Is Australia becoming a new Asian country?

Nathalie Macq, translated by Florence Carré
17 Juin 2013

The number of Australians born overseas is increasing more and more, especially for people born in Asia. This is a very recent multicultural phenomenon which makes the country to be number 1 in terms of Asian immigration.

Asian students in Brisbane
Asian students in Brisbane
Their coming might be explained by the easiness of the process of getting first a temporary-resident visa, followed by a permanent-resident visa, before eventually hitting the jackpot by getting the Australian citizenship. Also, the process of finding a job in this country is much less restrictive than anywhere else; though life might be more expensive, a medium-class worker will definitely earn more than in any other Anglo-Saxon country surrounding Asia. The Australian health insurance system called « Medicare » is also far more benefiting than its neighbours’ ones, especially in the United-States.
While Australia is a vast country, its population density - that is 2.9 inhabitants per square kilometre – is still one of the lowest worldwide. Moreover, Australia belongs to the world’s smallest continent, which doesn’t have any impact on influx of populations from all over the world for about twenty years. After suffering from the White Policy, there are now workers and entire families who immigrate to this big country. Indeed, for 70 years, this law had authorized only white people - mainly Anglo-Saxons but also people from Greece or Italy - to enter the territory.

Today, it is mainly Asian students who come to Australia. Among all the Anglo-Saxon countries surrounding Asia, Australia is the one which offers the lowest tuition fee for a university degree. Before the surging Dollar, the Australian degree was 35% inferior to the United Kingdom’s and 73 % inferior to the United States degree. Furthermore, an Australian degree will definitely open more career doors and offer the possibility to earn a higher salary.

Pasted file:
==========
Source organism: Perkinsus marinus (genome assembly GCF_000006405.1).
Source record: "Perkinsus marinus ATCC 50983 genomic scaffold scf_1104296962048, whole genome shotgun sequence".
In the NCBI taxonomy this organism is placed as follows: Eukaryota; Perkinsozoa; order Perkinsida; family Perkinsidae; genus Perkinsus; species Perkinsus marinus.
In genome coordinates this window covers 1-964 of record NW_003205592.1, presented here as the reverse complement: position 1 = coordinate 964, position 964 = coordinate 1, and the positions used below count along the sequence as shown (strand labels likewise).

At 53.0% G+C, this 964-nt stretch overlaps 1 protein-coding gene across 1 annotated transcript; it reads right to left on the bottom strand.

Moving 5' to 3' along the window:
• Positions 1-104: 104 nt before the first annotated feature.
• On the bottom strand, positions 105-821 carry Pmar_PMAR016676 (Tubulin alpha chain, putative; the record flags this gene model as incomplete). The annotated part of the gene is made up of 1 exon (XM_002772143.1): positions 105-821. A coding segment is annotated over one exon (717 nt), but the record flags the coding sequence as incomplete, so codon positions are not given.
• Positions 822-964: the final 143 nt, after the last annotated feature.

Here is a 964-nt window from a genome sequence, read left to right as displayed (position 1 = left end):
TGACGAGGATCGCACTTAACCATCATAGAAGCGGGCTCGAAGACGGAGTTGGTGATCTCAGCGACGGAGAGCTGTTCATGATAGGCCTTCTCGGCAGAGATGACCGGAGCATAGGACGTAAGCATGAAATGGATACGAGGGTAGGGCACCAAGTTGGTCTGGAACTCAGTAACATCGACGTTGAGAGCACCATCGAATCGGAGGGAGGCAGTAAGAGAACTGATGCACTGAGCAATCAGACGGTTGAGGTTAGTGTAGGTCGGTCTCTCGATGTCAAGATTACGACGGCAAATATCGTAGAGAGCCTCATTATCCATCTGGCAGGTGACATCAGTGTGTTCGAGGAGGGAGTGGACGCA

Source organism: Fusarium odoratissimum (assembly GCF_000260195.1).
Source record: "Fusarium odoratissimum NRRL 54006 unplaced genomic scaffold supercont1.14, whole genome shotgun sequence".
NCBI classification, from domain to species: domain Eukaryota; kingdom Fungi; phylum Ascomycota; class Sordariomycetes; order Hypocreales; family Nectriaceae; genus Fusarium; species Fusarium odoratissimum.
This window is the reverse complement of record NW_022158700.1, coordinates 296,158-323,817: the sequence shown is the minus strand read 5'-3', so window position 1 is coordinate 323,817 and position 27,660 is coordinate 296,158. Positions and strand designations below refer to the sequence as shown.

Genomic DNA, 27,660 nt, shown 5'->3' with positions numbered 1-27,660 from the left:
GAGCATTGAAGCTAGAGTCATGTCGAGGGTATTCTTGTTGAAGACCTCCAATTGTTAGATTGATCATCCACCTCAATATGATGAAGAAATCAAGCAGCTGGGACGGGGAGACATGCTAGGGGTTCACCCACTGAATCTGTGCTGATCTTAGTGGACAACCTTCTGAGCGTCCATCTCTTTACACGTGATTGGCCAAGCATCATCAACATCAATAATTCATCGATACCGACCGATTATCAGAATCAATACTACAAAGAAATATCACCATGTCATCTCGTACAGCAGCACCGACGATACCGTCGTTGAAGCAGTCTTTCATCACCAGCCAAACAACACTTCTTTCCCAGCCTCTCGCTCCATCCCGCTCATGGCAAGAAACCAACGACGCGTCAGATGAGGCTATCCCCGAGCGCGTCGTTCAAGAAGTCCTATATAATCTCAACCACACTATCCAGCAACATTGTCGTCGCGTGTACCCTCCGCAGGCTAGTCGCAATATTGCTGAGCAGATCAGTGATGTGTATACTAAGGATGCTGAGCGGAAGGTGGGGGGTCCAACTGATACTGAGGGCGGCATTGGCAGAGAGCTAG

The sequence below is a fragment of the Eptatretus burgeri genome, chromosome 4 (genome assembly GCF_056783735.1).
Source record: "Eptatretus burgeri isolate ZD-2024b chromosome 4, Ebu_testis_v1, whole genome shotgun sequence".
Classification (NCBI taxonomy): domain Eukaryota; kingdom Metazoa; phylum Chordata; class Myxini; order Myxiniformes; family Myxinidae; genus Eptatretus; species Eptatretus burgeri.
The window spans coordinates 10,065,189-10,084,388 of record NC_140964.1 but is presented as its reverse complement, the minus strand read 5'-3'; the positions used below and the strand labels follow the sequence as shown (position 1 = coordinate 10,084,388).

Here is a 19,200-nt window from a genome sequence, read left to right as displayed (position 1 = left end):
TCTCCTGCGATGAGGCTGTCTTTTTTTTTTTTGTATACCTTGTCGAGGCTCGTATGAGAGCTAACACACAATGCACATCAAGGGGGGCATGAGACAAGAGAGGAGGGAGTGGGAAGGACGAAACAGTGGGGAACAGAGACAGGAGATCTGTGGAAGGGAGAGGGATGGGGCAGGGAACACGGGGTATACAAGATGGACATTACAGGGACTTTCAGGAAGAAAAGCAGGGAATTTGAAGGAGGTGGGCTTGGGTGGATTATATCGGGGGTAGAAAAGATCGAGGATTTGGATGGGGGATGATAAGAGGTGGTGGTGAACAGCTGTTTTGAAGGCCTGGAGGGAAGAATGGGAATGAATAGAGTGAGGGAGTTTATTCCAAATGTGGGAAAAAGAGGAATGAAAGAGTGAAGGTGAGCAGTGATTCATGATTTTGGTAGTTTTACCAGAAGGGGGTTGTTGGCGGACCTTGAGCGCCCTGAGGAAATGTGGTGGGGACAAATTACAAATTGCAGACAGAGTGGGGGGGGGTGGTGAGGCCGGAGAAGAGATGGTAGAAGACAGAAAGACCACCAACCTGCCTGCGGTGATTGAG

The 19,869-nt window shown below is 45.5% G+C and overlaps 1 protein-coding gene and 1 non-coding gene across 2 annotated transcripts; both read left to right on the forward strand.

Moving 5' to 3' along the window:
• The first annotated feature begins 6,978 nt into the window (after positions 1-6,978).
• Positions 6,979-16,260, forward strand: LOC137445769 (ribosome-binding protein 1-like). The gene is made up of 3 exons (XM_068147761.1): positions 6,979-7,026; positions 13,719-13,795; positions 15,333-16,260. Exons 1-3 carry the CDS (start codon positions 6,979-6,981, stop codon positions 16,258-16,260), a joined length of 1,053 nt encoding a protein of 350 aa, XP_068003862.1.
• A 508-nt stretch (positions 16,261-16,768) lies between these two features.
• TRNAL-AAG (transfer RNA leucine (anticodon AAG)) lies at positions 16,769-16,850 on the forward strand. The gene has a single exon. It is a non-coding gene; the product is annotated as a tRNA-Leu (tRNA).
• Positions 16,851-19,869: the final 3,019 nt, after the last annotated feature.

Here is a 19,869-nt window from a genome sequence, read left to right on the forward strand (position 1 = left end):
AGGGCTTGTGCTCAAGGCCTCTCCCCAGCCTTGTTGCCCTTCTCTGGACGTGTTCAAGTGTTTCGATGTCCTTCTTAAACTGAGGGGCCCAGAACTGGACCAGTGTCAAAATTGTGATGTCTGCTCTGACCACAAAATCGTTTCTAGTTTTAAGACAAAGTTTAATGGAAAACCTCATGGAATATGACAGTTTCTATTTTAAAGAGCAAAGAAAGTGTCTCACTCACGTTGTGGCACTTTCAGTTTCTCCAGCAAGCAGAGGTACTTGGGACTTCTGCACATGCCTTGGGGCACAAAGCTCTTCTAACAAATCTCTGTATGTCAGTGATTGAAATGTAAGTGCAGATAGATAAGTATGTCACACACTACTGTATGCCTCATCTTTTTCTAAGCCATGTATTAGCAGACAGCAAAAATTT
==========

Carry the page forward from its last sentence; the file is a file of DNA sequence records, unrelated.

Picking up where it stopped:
As a matter of fact, Australia is one of the easiest countries to access. The process of getting a student visa is much faster and easier than in the United-States or Canada. Australian universities quickly adapt to this phenomenon. For instance, the Monash University in the state of Victoria is simply at the cutting edges of Asian culture. Its cafeteria frequently offers noodles from Singapore and its sportive department has activities such as Taekwondo, Judo, Wu Shu and other martial arts. Regarding adaptation, Australian streets are pretty good examples too. Indeed, they are full of posters and advertisements translated into Chinese, Japanese or Korean, and even in all three languages sometimes which is quite surprising at first sight.  .

Globalization also played a huge role. Today, Asia is one of the world’s biggest economic powers. Japan, China, Korea and India were the four first recipient countries for Australian exportations in 2010. Together with Taiwan, Singapore and Thailand, they represent 63 % of the total number of exportations. As a result, China is as essential to the Australian economic security and prosperity as the United States is to the military. Of course, the proximity of the two continents, known as “just next door”, as well as the favourable climate, are factors to take into account when analysing these influx of populations.
Today, Australia and most Asian countries are gathering in several economic organizations such as the ASEAN+6, the APEC, the TPP and the FPDA. Those organizations all have a free trade target concerning goods, growth and development as well as peace and stability. Therefore, they are all prepared to put the past aside and move on by building a brand new diplomatic relationship.  
Being part of the “Asian century” means to have a better productivity, an effective school system and an innovating process among the 5 best in the world, but also to study Asia in school books and to learn an Asian language (Mandarin, Hindi, Indonesian or Japanese). Julia Gillard, Prime minister of the Australian government, expressed during a speech in October 2012 that this was good news for Australia, and it should drive a profound change in our thinking about our economic relationship with Asia ».
So Asia became essential to Australia’s growth and development. However, will Australia –still describing itself as part of the occidental world- be obliged one day to reconsider its position?